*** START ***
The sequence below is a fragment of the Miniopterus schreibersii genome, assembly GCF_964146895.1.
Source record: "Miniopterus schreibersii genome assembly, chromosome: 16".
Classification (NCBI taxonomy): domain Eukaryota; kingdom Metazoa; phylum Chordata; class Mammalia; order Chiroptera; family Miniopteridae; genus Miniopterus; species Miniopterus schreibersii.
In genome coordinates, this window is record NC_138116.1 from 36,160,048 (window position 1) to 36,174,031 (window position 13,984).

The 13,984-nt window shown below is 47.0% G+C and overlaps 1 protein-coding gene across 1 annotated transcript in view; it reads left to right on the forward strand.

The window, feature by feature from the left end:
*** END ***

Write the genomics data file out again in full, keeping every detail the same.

The sequence below is a fragment of the Miniopterus schreibersii genome, assembly GCF_964146895.1.
Source record: "Miniopterus schreibersii genome assembly, chromosome: 16".
Classification (NCBI taxonomy): domain Eukaryota; kingdom Metazoa; phylum Chordata; class Mammalia; order Chiroptera; family Miniopteridae; genus Miniopterus; species Miniopterus schreibersii.
In genome coordinates, this window is record NC_138116.1 from 36,160,048 (window position 1) to 36,174,031 (window position 13,984).

The 13,984-nt window shown below is 47.0% G+C and overlaps 1 protein-coding gene across 1 annotated transcript in view; it reads left to right on the forward strand.

The window, feature by feature from the left end: